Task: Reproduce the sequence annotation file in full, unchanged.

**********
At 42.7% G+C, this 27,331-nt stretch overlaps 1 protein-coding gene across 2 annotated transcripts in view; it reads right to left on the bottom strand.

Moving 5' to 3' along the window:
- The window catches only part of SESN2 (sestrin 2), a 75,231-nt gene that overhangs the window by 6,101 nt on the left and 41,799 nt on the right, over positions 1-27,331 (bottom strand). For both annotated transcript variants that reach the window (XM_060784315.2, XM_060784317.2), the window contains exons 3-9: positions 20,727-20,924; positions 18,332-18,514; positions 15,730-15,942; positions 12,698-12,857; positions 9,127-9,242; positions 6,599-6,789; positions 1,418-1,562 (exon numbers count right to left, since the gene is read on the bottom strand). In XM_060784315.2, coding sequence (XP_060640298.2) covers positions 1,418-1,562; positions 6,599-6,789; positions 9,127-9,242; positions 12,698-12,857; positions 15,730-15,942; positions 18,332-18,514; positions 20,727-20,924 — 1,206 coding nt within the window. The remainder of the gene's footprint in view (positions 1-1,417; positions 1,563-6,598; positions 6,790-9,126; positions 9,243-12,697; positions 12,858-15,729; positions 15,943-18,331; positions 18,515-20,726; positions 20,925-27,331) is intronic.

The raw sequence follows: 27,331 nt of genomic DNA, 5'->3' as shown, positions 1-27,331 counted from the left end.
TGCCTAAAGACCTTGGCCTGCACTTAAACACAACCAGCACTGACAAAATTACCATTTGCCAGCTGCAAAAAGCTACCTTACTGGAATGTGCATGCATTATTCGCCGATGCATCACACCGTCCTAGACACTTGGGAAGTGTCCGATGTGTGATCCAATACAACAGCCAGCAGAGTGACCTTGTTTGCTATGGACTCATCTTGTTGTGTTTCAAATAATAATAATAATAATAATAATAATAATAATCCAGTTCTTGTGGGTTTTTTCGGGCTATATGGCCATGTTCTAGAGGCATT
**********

At 42.7% G+C, this 27,331-nt stretch overlaps 1 protein-coding gene across 2 annotated transcripts in view; it reads right to left on the bottom strand.

Moving 5' to 3' along the window:
- The window catches only part of SESN2 (sestrin 2), a 75,231-nt gene that overhangs the window by 6,101 nt on the left and 41,799 nt on the right, over positions 1-27,331 (bottom strand). For both annotated transcript variants that reach the window (XM_060784315.2, XM_060784317.2), the window contains exons 3-9: positions 20,727-20,924; positions 18,332-18,514; positions 15,730-15,942; positions 12,698-12,857; positions 9,127-9,242; positions 6,599-6,789; positions 1,418-1,562 (exon numbers count right to left, since the gene is read on the bottom strand). In XM_060784315.2, coding sequence (XP_060640298.2) covers positions 1,418-1,562; positions 6,599-6,789; positions 9,127-9,242; positions 12,698-12,857; positions 15,730-15,942; positions 18,332-18,514; positions 20,727-20,924 — 1,206 coding nt within the window. The remainder of the gene's footprint in view (positions 1-1,417; positions 1,563-6,598; positions 6,790-9,126; positions 9,243-12,697; positions 12,858-15,729; positions 15,943-18,331; positions 18,515-20,726; positions 20,925-27,331) is intronic.

The raw sequence follows: 27,331 nt of genomic DNA, 5'->3' as shown, positions 1-27,331 counted from the left end.
TGCCTAAAGACCTTGGCCTGCACTTAAACACAACCAGCACTGACAAAATTACCATTTGCCAGCTGCAAAAAGCTACCTTACTGGAATGTGCATGCATTATTCGCCGATGCATCACACCGTCCTAGACACTTGGGAAGTGTCCGATGTGTGATCCAATACAACAGCCAGCAGAGTGACCTTGTTTGCTATGGACTCATCTTGTTGTGTTTCAAATAATAATAATAATAATAATAATAATAATAATCCAGTTCTTGTGGGTTTTTTCGGGCTATATGGCCATGTTCTAGAGGCATT